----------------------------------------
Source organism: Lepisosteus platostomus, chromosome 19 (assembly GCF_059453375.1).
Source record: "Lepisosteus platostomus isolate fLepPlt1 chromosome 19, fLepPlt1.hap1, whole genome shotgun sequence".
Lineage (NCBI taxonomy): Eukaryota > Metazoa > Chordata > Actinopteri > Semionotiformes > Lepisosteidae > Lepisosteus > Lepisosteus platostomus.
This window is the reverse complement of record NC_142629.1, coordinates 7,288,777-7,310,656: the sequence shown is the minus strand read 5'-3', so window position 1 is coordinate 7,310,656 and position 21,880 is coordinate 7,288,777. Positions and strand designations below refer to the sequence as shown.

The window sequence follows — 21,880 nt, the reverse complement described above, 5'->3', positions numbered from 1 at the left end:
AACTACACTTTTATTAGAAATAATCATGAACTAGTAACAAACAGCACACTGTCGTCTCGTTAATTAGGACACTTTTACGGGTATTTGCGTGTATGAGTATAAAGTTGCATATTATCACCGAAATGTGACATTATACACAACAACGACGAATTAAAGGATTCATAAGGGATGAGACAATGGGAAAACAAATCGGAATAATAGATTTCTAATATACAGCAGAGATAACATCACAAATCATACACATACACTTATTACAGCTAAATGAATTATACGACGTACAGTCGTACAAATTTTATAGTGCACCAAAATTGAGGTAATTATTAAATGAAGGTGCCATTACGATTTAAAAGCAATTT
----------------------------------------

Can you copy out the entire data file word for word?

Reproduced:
Source organism: Lepisosteus platostomus, chromosome 19 (assembly GCF_059453375.1).
Source record: "Lepisosteus platostomus isolate fLepPlt1 chromosome 19, fLepPlt1.hap1, whole genome shotgun sequence".
Lineage (NCBI taxonomy): Eukaryota > Metazoa > Chordata > Actinopteri > Semionotiformes > Lepisosteidae > Lepisosteus > Lepisosteus platostomus.
This window is the reverse complement of record NC_142629.1, coordinates 7,288,777-7,310,656: the sequence shown is the minus strand read 5'-3', so window position 1 is coordinate 7,310,656 and position 21,880 is coordinate 7,288,777. Positions and strand designations below refer to the sequence as shown.

The window sequence follows — 21,880 nt, the reverse complement described above, 5'->3', positions numbered from 1 at the left end:
AACTACACTTTTATTAGAAATAATCATGAACTAGTAACAAACAGCACACTGTCGTCTCGTTAATTAGGACACTTTTACGGGTATTTGCGTGTATGAGTATAAAGTTGCATATTATCACCGAAATGTGACATTATACACAACAACGACGAATTAAAGGATTCATAAGGGATGAGACAATGGGAAAACAAATCGGAATAATAGATTTCTAATATACAGCAGAGATAACATCACAAATCATACACATACACTTATTACAGCTAAATGAATTATACGACGTACAGTCGTACAAATTTTATAGTGCACCAAAATTGAGGTAATTATTAAATGAAGGTGCCATTACGATTTAAAAGCAATTT